Odin’s Ravens is a card-based racing game for two players, which has some elements that remind me of Elfenland. It was designed in 2002 by Thorsten Gimmler, who later designed Geschenkt and Aton. It’s part of Kosmos’ excellent 2-player line of games, published here in the States by Rio Grande. The game’s setting is Norse mythology, with each player taking on the role of one of Odin’s two ravens, Hugin or Mugin. In Norse legends, the ravens sat on either shoulder of Odin; each morning at dawn, Odin would send them out to travel throughout Midgard, gathering information, reporting back to him at dusk. During the game, the ravens (i.e., the players) are racing across Midgard in hopes of being the first to report back to Odin. The first player to reach 12 points wins the game. The average playing time of our games has been about 30 minutes.
Out of the Box
The Odin’s Ravens box is just like the other Kosmos 2-player games; small, square, and with a nice plastic insert to hold the components. Upon opening, you’ll find 40 landscape cards, 50 flight cards (25 for each player), 16 Odin cards (8 for each player), 6 Magic Way cards, 1 wooden Odin marker, 2 wooden ravens (1 gray, 1 brown), and a set of instructions. Each landscape card is divided down the middle, showing 2 types of landscape. Flight cards show just one type of landscape while Odin cards show text allowing special actions. Magic Way cards display 2 pictures: either a picture of Odin and a type of landscape or 2 pictures of different landscape types. The cards are oddly shaped, but of good quality and nicely illustrated, as is the box. The Norse theme provides flavor, but has no real impact on the game play. The rules in my Rio Grande version had one pretty significant error concerning the Magic Way cards. I had read of this before I purchased the game so it was no big deal; I was able to print out the correction that was posted on the Rio Grande web site.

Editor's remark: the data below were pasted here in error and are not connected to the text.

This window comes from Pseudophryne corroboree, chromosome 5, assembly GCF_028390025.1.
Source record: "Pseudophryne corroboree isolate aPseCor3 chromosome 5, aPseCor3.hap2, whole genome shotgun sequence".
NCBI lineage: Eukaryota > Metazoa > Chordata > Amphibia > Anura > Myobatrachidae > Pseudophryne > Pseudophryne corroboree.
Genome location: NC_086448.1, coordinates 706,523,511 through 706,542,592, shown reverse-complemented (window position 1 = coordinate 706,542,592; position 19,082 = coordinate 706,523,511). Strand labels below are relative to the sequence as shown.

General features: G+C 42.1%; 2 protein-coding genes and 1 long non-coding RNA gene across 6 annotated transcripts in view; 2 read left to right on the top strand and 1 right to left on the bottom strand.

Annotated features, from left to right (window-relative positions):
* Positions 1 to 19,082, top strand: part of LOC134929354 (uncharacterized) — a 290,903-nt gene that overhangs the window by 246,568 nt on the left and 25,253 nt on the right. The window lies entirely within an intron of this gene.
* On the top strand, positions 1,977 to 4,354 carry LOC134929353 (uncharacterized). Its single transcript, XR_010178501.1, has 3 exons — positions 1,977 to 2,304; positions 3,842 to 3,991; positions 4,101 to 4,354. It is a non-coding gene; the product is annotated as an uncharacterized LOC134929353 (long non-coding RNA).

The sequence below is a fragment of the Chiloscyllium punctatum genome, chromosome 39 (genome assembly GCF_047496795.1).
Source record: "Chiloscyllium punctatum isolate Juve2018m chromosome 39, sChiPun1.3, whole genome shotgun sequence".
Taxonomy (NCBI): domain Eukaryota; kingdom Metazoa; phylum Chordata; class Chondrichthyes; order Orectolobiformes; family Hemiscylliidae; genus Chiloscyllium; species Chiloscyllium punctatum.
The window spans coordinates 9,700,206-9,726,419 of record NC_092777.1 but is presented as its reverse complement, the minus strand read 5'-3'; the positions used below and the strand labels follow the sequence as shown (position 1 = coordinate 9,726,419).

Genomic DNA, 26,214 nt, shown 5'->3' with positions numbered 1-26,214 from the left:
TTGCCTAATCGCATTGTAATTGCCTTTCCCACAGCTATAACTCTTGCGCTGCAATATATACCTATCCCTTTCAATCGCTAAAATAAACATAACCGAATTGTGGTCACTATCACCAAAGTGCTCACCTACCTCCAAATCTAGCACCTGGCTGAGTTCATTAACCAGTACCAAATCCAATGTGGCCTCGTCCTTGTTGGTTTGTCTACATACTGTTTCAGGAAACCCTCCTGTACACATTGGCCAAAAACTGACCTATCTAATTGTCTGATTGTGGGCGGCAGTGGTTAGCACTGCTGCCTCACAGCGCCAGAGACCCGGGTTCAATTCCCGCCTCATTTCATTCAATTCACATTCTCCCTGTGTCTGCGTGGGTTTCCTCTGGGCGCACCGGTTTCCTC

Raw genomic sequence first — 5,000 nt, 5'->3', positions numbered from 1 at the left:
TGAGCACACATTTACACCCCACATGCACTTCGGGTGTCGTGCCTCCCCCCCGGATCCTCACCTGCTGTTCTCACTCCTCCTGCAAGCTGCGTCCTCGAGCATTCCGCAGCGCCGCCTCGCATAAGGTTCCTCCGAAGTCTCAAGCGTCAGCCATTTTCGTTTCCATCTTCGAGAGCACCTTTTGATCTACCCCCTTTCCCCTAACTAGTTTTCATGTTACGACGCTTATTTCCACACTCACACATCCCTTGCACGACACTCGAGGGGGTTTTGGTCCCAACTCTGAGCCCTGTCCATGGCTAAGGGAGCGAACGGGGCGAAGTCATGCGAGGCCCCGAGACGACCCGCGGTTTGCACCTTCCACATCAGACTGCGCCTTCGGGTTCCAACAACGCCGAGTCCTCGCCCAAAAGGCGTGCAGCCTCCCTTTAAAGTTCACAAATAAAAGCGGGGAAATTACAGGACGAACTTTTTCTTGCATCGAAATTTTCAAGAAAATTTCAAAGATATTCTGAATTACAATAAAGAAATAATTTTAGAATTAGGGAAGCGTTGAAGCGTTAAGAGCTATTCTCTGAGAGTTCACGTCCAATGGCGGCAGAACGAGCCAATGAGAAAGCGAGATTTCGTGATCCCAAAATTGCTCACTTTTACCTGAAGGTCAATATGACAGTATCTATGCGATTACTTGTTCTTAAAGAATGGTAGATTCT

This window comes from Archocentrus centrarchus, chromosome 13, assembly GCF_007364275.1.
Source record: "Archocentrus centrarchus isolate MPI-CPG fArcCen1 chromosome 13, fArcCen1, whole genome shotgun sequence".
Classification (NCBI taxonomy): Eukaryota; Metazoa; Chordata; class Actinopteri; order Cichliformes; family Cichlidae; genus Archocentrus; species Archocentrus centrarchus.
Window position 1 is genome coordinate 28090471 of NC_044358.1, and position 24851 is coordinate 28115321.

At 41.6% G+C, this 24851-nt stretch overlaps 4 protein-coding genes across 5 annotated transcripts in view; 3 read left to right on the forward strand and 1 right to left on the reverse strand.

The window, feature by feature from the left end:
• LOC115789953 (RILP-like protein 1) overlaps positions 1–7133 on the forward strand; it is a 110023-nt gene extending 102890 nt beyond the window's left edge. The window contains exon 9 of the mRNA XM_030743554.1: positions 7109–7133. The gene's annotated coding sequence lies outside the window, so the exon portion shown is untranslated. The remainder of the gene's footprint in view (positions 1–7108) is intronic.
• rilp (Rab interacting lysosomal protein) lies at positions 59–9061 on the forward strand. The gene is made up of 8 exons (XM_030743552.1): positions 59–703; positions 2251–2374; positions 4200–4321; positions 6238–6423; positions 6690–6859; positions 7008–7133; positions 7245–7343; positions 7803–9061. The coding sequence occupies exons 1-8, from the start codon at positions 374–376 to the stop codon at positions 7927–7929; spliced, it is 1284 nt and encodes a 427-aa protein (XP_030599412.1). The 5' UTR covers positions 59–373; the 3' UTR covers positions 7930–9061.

Shuffle the landscape cards together and place 9 cards face up and back-to-back, forming 2 different flight paths. In these initial paths, adjacent landscapes cannot be of the same type (i.e., you can’t have 2 mountain landscapes next to one another). The remaining landscape cards form a face-down draw deck. Each player puts his/her raven playing piece next to one of the paths (one raven per path). The Magic Way cards are shuffled to form another draw deck, with the first card flipped face-up. The Odin marker is set to the side. The two players shuffle their flight cards and Odin cards together, so that they each have their own play deck. Each player draws the first 5 cards from their respective decks as their starting hands. The youngest player goes first.